Phil Taylor recently tried to get up close and personal with git. He ran into difficulties, in no small part because he treated git like subversion, which it decidedly isn’t.
So in the interests of helping out anyone else out there with the same idea, that of wanting to try out something new in hopes of finding something better, here’s a quick-and-dirty glimpse at the way I use git around here.
Git isn’t SVN
The first thing to remember is that git isn’t svn. It’s not server-based. It’s a distributed code management system, meaning there could be potentially hundreds of repositories involved. You can use it just like svn, and have a single repository on a single server, but that would be like buying a minivan to drive two people around town. Of course, I have a repository on my server (and I honestly question the wisdom of anyone who doesn’t) but that’s only one repository, and it isn’t the first one I create.
I start out by creating the repository in my project directory on my development machine:
git add .
Those two lines of code initialize an empty repository and then add every file in my current directory to the repository. The second line might instead be broken into several lines, if I didn’t want to add every file, but this is the quickest. (If there arejust a few files you want to leave out of the repository, you’ll want to check out how “git ignore” works.)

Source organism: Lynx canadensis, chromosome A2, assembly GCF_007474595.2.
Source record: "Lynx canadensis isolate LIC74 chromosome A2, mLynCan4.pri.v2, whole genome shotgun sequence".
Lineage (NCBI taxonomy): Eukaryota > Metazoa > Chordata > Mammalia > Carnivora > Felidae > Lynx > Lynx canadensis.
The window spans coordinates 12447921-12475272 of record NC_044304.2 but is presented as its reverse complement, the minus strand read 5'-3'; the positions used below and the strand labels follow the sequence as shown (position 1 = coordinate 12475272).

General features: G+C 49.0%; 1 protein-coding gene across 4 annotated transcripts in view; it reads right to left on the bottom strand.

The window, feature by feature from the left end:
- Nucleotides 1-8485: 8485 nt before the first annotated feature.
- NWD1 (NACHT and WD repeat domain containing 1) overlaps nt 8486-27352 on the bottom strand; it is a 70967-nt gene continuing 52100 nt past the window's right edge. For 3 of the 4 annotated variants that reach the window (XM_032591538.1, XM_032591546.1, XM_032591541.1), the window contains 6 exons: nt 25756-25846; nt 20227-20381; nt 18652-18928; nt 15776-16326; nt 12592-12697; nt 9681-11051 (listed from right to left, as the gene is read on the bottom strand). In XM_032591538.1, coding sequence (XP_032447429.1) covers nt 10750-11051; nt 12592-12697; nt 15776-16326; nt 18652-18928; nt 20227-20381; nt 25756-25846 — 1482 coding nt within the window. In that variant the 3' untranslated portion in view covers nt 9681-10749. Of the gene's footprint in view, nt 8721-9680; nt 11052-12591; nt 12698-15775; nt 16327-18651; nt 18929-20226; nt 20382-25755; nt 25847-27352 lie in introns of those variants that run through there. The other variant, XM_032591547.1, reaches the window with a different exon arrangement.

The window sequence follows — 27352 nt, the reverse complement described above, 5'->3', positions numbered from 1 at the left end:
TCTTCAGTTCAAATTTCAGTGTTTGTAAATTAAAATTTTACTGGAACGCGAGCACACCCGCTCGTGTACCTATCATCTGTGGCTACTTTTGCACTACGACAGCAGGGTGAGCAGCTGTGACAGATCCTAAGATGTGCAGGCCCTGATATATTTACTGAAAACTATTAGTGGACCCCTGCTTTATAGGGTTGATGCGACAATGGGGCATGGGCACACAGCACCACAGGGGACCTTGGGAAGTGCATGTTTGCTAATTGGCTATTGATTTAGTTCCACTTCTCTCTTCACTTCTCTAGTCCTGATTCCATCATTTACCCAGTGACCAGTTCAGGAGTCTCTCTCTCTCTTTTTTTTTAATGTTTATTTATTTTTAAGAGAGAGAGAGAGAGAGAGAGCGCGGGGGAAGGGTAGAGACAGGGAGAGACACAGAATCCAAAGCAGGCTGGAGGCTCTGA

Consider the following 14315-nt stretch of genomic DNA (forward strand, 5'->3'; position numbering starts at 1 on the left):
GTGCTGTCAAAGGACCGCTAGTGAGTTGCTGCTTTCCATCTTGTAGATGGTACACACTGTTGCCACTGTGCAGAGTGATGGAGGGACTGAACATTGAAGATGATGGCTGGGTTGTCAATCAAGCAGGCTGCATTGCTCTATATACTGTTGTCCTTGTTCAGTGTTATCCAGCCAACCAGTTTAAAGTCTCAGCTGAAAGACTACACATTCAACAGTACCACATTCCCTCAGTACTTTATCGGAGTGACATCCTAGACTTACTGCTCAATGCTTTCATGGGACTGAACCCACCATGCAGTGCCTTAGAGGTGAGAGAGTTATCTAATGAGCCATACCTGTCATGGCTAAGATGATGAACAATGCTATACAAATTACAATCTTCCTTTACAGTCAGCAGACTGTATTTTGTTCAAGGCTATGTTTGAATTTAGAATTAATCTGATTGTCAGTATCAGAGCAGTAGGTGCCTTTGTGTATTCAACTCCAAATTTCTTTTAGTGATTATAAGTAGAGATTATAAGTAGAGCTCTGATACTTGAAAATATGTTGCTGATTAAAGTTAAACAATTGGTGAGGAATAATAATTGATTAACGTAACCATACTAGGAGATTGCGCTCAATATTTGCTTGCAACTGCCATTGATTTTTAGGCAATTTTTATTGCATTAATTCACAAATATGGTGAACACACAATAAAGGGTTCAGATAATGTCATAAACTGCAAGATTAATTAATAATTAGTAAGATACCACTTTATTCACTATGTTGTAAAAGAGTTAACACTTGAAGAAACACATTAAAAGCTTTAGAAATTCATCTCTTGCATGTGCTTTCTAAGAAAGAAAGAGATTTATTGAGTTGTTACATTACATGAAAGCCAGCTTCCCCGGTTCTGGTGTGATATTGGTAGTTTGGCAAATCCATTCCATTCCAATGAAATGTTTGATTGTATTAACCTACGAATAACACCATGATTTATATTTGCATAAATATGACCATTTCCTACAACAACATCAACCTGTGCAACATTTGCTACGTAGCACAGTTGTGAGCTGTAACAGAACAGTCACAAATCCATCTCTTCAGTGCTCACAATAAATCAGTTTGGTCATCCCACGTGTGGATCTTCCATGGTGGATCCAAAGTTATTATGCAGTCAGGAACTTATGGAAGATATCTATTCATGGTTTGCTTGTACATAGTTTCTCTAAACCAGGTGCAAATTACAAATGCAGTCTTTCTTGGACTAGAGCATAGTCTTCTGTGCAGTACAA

What About The Server?
Well, that’s all fine and good for your local development, but what about shared development? Don’t you need a server for that?
Yes, but you don’t need git on the server. After all, a git repository is simply files. All you really need is ssh access to the server.
The first line above gets you into the server, the second line creates the directory you’ll be using for your remote repository. The final two lines above create the empty repository. After those, you can log out and return back to your local machine.
You send your changes from your local repository to your remote one by using the “git push” command. But first you’ll need to tell git where the remote repository is:
git remote add origin email@example.com:projectname.git
This line creates a reference to a remote repository and calls it “origin” (it’s a longstanding custom that the main remote repository be called origin, but it’s not a necessity). It points “origin” at the remote repository we set up earlier.
git push origin master
This line pushes the changes in the local repository up to the remote one identified as origin.
Now you can continue to develop on your local machine, committing changes to your local repository, and once you’re finished, you can push all (or just some of) the changes up to the server.
(And yes, the obvious “git pull” would be how you bring changes pushed to the server by other members of the team down to your local repository.)
A quick sheet of “normal” git commands.
Git User’s Manual